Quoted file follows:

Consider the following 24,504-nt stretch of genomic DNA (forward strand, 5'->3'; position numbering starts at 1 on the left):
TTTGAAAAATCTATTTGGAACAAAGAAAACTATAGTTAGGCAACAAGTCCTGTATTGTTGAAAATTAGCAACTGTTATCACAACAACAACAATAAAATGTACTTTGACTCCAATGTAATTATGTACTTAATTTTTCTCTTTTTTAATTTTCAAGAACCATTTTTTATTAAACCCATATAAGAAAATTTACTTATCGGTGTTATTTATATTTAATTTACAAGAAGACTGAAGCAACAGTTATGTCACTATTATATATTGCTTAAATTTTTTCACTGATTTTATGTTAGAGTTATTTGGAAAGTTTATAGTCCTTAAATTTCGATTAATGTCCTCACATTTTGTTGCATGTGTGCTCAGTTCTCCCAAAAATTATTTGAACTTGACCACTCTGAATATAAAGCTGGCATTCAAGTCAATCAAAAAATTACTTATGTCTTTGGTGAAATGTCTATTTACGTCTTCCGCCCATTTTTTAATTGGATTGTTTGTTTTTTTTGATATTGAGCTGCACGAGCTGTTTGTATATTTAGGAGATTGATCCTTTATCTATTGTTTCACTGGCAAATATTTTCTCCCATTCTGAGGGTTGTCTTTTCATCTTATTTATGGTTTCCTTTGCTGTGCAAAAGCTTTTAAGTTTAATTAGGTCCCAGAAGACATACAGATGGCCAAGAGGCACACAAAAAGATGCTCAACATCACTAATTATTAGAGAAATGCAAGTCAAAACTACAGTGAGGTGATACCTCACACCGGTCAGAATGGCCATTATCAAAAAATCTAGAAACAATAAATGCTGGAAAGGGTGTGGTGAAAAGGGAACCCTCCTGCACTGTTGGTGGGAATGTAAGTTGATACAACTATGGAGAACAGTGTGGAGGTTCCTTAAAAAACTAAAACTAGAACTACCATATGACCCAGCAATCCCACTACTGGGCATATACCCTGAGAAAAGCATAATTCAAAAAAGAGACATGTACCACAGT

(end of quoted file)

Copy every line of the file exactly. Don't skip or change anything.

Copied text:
Consider the following 24,504-nt stretch of genomic DNA (forward strand, 5'->3'; position numbering starts at 1 on the left):
TTTGAAAAATCTATTTGGAACAAAGAAAACTATAGTTAGGCAACAAGTCCTGTATTGTTGAAAATTAGCAACTGTTATCACAACAACAACAATAAAATGTACTTTGACTCCAATGTAATTATGTACTTAATTTTTCTCTTTTTTAATTTTCAAGAACCATTTTTTATTAAACCCATATAAGAAAATTTACTTATCGGTGTTATTTATATTTAATTTACAAGAAGACTGAAGCAACAGTTATGTCACTATTATATATTGCTTAAATTTTTTCACTGATTTTATGTTAGAGTTATTTGGAAAGTTTATAGTCCTTAAATTTCGATTAATGTCCTCACATTTTGTTGCATGTGTGCTCAGTTCTCCCAAAAATTATTTGAACTTGACCACTCTGAATATAAAGCTGGCATTCAAGTCAATCAAAAAATTACTTATGTCTTTGGTGAAATGTCTATTTACGTCTTCCGCCCATTTTTTAATTGGATTGTTTGTTTTTTTTGATATTGAGCTGCACGAGCTGTTTGTATATTTAGGAGATTGATCCTTTATCTATTGTTTCACTGGCAAATATTTTCTCCCATTCTGAGGGTTGTCTTTTCATCTTATTTATGGTTTCCTTTGCTGTGCAAAAGCTTTTAAGTTTAATTAGGTCCCAGAAGACATACAGATGGCCAAGAGGCACACAAAAAGATGCTCAACATCACTAATTATTAGAGAAATGCAAGTCAAAACTACAGTGAGGTGATACCTCACACCGGTCAGAATGGCCATTATCAAAAAATCTAGAAACAATAAATGCTGGAAAGGGTGTGGTGAAAAGGGAACCCTCCTGCACTGTTGGTGGGAATGTAAGTTGATACAACTATGGAGAACAGTGTGGAGGTTCCTTAAAAAACTAAAACTAGAACTACCATATGACCCAGCAATCCCACTACTGGGCATATACCCTGAGAAAAGCATAATTCAAAAAAGAGACATGTACCACAGT